forgotten. Uh great question you
I try to surf No, you know look I've loved it here for 20 plus years I spent a summer uh doing of all things investment banking here in LA and I've been trying to get back ever since But you know in addition to kind of personally want wanting to be here this other thing is really that's happening That's super exciting here And I'd be curious to hear your take you know we blinked and we have 10 or more portfolio companies here you know uh increasingly and maybe not surprisingly it's a great place to build consumer FinTech companies but also you know regular FinTech companies Also a great place to build any company I think You know I had the opportunity I can't say I got in at the even the mezzanine floor of like the building of the New York venture ecosystem but got to be part of its real build phase and and the kind of collaborative nature of that was really energizing and exciting And I get that same energy here. Yes, totally. So let's move to the personal vina. You've made 15 films. What makes a good producer?
You know I think a lot so a piece of it is you know what I just said is right You have to be really great at helping the storyteller tell the story right Giving some shape and guidance You're almost a consultant of sorts Uh you're a therapist of sorts and and and helping that but you know it doesn't matter if nobody Sees it or if nobody listens to it or if nobody buys it So you have to have the commercial piece of it too Right I mean I got to do it in an amazing era right The era of kind of YouTube and Netflix even you think about kind of actors actors were film actors until they were TV actors Once they went down that slope you don't go back You know that was kind of the era I was that we were coming out of when I joined the industry And now you haveRyan Reynolds who has you know a TV show on Hulu is a is a massive you know kind of Marvel star has a gin brand that he started you know they can do all of that And it and it's seen as totally organic as it should be And so I think that's exciting right Mm-hmm
Mm-hmm. . I mean, I just had a really interesting conversation with Jeffrey Evans from the Mantis Chainsmokers Fund.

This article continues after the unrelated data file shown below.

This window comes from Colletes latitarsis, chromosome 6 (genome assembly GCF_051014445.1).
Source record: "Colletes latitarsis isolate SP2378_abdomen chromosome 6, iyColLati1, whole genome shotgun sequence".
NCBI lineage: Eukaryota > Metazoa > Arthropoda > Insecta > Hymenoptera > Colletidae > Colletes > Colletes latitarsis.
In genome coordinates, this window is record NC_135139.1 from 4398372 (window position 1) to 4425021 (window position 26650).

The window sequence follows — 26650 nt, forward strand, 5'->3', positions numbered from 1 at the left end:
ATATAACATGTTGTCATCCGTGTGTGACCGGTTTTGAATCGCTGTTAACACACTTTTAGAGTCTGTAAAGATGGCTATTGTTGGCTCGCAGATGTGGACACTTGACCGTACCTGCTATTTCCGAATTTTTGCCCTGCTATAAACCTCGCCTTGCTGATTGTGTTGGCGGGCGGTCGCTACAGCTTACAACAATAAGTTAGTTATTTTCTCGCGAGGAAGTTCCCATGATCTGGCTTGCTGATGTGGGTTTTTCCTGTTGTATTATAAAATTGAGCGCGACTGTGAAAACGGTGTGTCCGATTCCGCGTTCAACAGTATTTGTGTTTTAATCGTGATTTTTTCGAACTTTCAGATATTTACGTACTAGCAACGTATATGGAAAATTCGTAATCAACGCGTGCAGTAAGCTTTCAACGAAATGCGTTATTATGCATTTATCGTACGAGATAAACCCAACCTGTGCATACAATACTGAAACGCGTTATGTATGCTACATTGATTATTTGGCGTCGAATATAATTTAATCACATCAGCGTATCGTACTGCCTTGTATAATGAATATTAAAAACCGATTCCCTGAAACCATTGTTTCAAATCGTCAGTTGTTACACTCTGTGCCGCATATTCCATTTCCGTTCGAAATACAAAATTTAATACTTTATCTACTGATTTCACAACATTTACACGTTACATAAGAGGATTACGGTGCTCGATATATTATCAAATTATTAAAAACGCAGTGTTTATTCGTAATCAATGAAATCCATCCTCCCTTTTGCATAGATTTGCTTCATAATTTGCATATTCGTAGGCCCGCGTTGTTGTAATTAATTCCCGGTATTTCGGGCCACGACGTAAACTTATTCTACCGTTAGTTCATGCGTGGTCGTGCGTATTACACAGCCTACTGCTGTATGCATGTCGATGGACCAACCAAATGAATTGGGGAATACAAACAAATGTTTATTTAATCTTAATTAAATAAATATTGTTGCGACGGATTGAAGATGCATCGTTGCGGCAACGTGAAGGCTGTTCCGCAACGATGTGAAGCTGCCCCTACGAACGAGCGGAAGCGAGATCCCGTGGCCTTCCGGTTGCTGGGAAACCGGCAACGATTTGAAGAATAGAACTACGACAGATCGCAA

I mean, one, he made me think maybe we should all go get celebrities
for our fund. It was interesting. It was like the power of having a v VC paired with celebrity
was pretty powerful
as he tells
and two, he talked about like, helping artists realize their vision is hard because they're also artists and they have a vision and they don't necessarily want it to be shaped into
Yeah that's fair And and and yeah it's probably worth you know giving That team A lot of credit it's a double edged sword working with kind of I think a celebrity uh broadly defined at the kind of center of your firm And there's examples of where it's gone really well There's a lot of examples where I think it's kind of fallen over under its own weight or perhaps the ego or just I think it's worth calling out like what we do is hard Mm-hmm. ,
Couple personal Um, what, what was high school like for you? What were your parents doing? What were you like in high school?
Wow Super personal I love it Uh so I grew up in a small town in Pennsylvania called Quaker Town um in the kind of edge edge of the Philly suburbs where like suburbs met farmland and My parents uh who were Indian immigrants were at one point working at the same company And then my mom got a job about an hour and a half away and my parents unfurled a map and essentially drew a straight line between the two offices And you know the middle point was where they where where we got a house in Quakertown. and so you know all that to say like there wasn't a lot of calculus done about like well you know what's it like for a second generation Indian kid in this town it was interesting I mean I was totally an anomaly that I think frankly sculpted a lot of my life experience and life view
Uh it's hard I mean sounds super generic but total fish outta water right?
Like kind of Uh and it's funny I went from you know this town uh that was you know incredibly white and moved only an hour away for college to Penn at Philly where I went So I went from kind of a town in which I was like way too Indian to a school in which like I was not Indian enough or you know kind of the South Asian society there And culture was really strong and people came you know from parts of New Jersey and just parts of the world where they were very much in touch with their kind of South Asian culture in a way that I was not
uh, how do your friends describe you
God I guess I I I don't know if I did a good job on this podcast but you know a bit is the funny one
That's a funny
Uh is the Yeah it's it's it's like wow now I'm gonna be rethinking everything I said Was it funny What is it Funny enough But no look I think I think I'm a little bit of the jokester in the group You know it wasn't a straight line from, you know college to where I am now in terms of the normal path to venture which has been a lot of fun for me and I think hopefully makes me a better investor in some ways
year and made 15 films.
and made 15
Very cool Well, but
was really fun to have the chance to chat with you. Um, so excited you're in LA
it's great to be here again Thanks for having me on this This was a lot of fun.